The n-word is probably the most emotionally and historically charged word there is in English, at least in the United States. The rules of its use are clear: black people can use it, having reclaimed it and given it new meaning. White people cannot. It’s simply impossible to separate from its history as a disgusting racial slur and a vestige of centuries of enslavement and mistreatment.
But for white hip-hop fans—and they are plentiful, hip-hop now being bigger than rock music—the situation doesn’t always seem so straightforward. A lot of white kids have grown up listening to hip-hop. It’s part of their culture. Hip-hop artists tend to use the n-word liberally in their songs. White kids often want to sing along, and may feel entitled to when they believe could never harbor the same repugnant views as the bigots who made the word a weapon. So can they?
No, they can’t.
Ta-Nehisi Coates, the acclaimed author and writer for The Atlantic, offered a clear explanation why during a tour stop at an Illinois high school for his latest book, We Were Eight Years in Power. A student asked him the question outright, saying that her friends constantly use the word when singing along.
“Words don’t have meaning without context, OK?” Coates, who has defended the use of the n-word by black Americans, began in response. He offered different examples of how this dynamic plays out. His wife, for instance, refers to him as “honey” because that’s an accepted term between them, but if a stranger did, that wouldn’t be acceptable.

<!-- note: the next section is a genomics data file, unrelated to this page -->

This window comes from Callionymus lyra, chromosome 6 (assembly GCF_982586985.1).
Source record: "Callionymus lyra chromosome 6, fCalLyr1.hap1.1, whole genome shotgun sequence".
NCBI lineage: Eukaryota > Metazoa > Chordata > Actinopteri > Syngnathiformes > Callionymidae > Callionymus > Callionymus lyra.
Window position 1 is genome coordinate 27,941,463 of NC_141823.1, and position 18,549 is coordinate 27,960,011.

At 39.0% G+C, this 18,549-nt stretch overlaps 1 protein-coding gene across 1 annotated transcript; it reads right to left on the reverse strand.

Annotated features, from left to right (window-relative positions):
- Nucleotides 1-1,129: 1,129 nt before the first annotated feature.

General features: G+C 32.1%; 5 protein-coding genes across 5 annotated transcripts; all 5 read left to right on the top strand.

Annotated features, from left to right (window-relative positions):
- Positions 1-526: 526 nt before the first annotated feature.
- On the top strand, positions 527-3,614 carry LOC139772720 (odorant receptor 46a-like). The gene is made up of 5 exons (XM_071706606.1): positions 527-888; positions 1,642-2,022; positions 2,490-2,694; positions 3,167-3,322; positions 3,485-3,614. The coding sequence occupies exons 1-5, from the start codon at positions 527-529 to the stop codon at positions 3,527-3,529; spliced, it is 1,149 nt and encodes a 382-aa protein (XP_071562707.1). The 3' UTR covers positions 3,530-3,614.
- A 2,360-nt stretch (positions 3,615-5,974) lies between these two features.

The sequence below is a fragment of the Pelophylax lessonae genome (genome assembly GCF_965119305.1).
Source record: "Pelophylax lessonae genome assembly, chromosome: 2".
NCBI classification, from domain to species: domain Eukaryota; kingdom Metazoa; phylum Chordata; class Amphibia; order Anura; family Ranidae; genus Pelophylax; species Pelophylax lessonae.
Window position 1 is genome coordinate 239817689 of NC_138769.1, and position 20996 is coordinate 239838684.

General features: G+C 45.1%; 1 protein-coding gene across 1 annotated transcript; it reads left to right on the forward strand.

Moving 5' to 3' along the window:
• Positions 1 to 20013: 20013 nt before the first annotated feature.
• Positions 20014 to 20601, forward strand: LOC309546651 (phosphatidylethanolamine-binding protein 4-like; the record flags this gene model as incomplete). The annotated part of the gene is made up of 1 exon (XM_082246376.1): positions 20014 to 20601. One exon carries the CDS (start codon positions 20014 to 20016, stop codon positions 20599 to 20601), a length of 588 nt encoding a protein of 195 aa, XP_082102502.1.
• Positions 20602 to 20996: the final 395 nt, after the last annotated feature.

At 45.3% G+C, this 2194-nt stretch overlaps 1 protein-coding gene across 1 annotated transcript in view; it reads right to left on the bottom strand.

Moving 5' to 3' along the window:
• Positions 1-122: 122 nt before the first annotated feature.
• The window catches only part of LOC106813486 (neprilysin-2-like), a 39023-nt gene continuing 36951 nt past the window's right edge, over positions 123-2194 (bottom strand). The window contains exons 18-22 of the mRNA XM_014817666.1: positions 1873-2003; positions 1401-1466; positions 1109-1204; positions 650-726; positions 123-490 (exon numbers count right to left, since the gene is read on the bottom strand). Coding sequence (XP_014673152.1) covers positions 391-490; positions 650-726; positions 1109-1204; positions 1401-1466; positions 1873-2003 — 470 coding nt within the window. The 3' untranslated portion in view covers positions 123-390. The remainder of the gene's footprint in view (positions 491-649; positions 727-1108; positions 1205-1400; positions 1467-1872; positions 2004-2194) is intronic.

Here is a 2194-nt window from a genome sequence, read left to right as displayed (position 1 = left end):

It’s a normal and widespread behavior. Similarly, different groups, such as the LGBT community, have their own ways of referring to each other that are off limits to those outside the group, such as derogatory words used ironically. People generally understand this, Coates noted. So why, he asked, do white people still get hung up on not being allowed to use the n-word?
“When you’re white in this country, you’re taught that everything belongs to you,” he said. “You’re conditioned this way. It’s not because your hair is a texture or your skin is light. It’s the fact that the laws and the culture tell you this.”
Because of this culture, white Americans often feel they have a right to use the n-word when they hear black Americans using it. “I have to inconvenience myself and hear this song, and I can’t sing along?” Coates mock-asked. “How come I can’t sing along?” That’s where the lesson lies. He explained:
For white people, I think the experience of being a hip-hop fan and not being able to use the word “nigger” is actually very, very insightful. It will give you just a little peak into the world of what it means to be black. Because to be black is to walk through the world, and watch people doing things that you cannot do, that you can’t join in and do. So, I think there’s actually a lot to be learned from refraining.
Coates’s explanation, beyond making a good point, was also funny. The video, posted to YouTube by his book’s publisher, Random House, is worth watching in full.
Quartz is owned by Atlantic Media, which also owns The Atlantic magazine.